Another standoff between federal officials and rural rangers has the potential to escalate in Utah, just one state away from where a similar dispute recently propelled a disagreement there, which involves a Nevada cattle rancher, who didn’t pay his grazing fees.
Recently, the U.S. Bureau of Land Management (BLM) has determined that there should be no more than 300 wild horses grazing in a chunk of southern Utah’s Iron County, Reuters reported over the weekend.
The estimated numbers that federal officials believe are out there is closer to 2,000 horses. Now as the feds attempt to figure out how to get their hands on the animals in order to literally thin the heard, wild horse preservation groups are stepping up and speaking out.
Officials with the both the BLM and Iron County are attempting to round up the wild horses that roam freely in federally-designated herd management zones, but advocates say such an operation is against the law.
However, the local and federal government have stated that with that many horses grazing the area, the land is becoming barren.
“There’s been no management of the animals and they keep reproducing,” County Commissioner David Miller told Reuters recently. “The rangeland just can’t sustain it.”
“We’re going to see those horses starving to death out on the range,” he added. “The humane thing is to get this going now.” In an effort to avoid this happening to wild horses, the BLM is setting up corrals to hold wild horses until they can be moved and put up for adoption.
“The BLM is actively working with Iron County to address the horse issue,” Utah-based BLM spokeswoman Megan Crandall acknowledged to Reuters.
But in reality, it is the livestock ranchers who need that land for their animals to graze, and horses that consume food on these lands don’t bring them an income.
Animal rights groups have seen too many horses rounded up, and sent to slaughter. When the BLM rounds them up they use helicopters and large vehicles and a big percentage of them die in the roundup due to exhaustion and lack of food or water, especially the foals who cannot tolerate such extreme measures, or who get separated from their nursing mothers.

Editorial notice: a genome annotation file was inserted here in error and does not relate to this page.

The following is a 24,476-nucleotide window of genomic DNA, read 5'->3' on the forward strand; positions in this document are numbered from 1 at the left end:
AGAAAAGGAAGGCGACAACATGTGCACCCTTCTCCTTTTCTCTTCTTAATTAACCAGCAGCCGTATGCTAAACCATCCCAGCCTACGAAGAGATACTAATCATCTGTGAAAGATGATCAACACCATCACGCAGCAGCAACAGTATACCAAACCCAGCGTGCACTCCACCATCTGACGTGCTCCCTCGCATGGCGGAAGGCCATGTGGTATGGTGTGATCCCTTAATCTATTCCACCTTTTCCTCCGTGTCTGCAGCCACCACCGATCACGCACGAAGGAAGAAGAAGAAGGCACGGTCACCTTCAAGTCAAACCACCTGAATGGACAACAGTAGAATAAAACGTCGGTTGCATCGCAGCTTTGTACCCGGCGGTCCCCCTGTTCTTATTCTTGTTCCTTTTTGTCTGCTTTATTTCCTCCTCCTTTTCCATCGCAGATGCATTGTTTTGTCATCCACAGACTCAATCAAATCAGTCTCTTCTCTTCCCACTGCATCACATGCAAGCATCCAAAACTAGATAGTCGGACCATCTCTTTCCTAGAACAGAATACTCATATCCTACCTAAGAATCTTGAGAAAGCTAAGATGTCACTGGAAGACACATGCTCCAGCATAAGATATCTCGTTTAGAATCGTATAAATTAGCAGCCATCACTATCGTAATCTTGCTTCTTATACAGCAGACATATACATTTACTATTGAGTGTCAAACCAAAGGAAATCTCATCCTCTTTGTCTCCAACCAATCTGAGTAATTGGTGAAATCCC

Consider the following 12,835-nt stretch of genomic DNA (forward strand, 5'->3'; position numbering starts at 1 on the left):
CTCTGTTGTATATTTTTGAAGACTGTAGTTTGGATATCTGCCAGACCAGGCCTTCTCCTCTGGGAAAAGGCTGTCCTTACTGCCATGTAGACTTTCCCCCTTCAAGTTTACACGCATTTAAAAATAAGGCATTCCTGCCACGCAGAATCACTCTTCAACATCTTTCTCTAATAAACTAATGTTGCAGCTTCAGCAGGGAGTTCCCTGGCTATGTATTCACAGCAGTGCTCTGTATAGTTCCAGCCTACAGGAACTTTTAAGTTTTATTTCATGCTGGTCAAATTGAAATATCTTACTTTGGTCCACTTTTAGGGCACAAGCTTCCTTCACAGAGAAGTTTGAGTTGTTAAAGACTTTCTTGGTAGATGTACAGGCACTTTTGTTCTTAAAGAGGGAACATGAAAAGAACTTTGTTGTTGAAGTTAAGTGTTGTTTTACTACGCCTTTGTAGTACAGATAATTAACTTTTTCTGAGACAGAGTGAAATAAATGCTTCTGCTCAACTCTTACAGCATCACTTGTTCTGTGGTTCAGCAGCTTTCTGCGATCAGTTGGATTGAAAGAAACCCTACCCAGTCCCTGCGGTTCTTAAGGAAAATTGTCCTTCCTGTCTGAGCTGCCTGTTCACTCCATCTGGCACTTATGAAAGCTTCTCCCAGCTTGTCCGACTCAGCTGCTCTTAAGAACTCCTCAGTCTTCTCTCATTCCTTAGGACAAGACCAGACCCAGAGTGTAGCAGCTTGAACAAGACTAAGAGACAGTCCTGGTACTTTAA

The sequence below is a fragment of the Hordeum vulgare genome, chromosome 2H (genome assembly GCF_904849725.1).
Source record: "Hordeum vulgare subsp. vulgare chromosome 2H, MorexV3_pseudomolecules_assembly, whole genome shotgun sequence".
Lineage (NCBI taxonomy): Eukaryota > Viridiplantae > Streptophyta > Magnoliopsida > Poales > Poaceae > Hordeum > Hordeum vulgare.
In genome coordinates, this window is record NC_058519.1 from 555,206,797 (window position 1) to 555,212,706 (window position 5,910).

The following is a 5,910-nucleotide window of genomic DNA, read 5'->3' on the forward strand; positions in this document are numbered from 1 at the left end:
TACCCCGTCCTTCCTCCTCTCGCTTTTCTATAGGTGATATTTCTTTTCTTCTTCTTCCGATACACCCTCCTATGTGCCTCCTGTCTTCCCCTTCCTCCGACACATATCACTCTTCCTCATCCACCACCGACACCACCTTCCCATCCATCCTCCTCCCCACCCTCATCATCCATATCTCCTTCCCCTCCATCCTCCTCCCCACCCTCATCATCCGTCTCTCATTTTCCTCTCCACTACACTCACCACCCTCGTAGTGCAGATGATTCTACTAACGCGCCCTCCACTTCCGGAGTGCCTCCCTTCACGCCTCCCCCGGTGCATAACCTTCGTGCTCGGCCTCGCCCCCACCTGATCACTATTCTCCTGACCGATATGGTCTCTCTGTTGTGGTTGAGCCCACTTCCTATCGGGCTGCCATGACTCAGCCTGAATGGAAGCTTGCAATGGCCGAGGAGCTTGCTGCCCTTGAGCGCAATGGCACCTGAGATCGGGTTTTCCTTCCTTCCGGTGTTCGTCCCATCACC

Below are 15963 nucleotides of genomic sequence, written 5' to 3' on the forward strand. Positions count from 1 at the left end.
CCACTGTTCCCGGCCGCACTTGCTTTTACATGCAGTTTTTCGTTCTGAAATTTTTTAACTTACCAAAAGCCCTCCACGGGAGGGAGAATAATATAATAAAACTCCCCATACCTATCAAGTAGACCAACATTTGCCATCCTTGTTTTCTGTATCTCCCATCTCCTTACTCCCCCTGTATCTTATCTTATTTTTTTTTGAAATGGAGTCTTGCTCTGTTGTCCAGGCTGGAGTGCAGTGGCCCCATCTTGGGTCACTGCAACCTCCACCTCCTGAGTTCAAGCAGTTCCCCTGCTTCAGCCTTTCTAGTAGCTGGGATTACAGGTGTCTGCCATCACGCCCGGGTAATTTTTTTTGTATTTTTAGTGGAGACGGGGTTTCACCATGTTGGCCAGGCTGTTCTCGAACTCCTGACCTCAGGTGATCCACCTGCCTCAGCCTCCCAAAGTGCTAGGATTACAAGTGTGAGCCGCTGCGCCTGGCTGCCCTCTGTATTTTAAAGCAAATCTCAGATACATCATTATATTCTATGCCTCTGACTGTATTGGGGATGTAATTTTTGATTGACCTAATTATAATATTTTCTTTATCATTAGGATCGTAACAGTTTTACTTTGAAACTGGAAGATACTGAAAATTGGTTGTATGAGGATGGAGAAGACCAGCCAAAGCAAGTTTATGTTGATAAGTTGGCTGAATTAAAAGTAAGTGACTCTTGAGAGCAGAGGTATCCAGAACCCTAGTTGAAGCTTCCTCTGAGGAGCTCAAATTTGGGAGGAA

From the “American Wild Horse Preservation” website:
Injuries, abortions, trauma and death are the common results of wild horse round-ups (or “gathers,” to use a placating euphemism). Read Wild Horses the Stress of Captivity, a report by Dr. Bruce Nock. The Bureau of Land Management (BLM) claims a mortality rate of 0.5% in connection with captures. The agency is able to claim such a low mortality rate because it attributes to natural causes most injuries/deaths sustained during round-ups (e.g., Paymaster, NV, 2006: although 21 horses were euthanized on site, BLM claimed a zero mortality rate for the round-up).
And attorney’s representing wild horse preservation groups say it’s illegal for the government to try and control the population of the animals on public land without first following certain rules.
“The BLM must stop caving to the private financial interests of livestock owners whenever they complain about the protected wild horses using limited resources that are available on such lands,” lawyer Katherine Meyer of Meyer, Glitzenstein and Crystal claimed.
Thankfully there are groups such as the American Wild Horse Preservation for our equine friends, or the wild horse population would devastatingly plummet.
Image via Wikimedia Commons